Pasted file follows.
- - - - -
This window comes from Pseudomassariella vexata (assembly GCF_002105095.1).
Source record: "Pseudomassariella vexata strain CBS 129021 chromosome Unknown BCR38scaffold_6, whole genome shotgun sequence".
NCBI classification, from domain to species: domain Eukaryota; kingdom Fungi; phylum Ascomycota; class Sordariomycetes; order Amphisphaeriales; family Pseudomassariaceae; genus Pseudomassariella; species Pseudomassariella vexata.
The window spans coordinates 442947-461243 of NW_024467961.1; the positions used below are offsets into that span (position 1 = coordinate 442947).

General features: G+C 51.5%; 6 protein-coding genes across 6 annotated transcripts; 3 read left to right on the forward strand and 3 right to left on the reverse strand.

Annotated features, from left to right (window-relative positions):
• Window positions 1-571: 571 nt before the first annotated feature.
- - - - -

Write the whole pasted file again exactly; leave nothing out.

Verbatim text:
This window comes from Pseudomassariella vexata (assembly GCF_002105095.1).
Source record: "Pseudomassariella vexata strain CBS 129021 chromosome Unknown BCR38scaffold_6, whole genome shotgun sequence".
NCBI classification, from domain to species: domain Eukaryota; kingdom Fungi; phylum Ascomycota; class Sordariomycetes; order Amphisphaeriales; family Pseudomassariaceae; genus Pseudomassariella; species Pseudomassariella vexata.
The window spans coordinates 442947-461243 of NW_024467961.1; the positions used below are offsets into that span (position 1 = coordinate 442947).

General features: G+C 51.5%; 6 protein-coding genes across 6 annotated transcripts; 3 read left to right on the forward strand and 3 right to left on the reverse strand.

Annotated features, from left to right (window-relative positions):
• Window positions 1-571: 571 nt before the first annotated feature.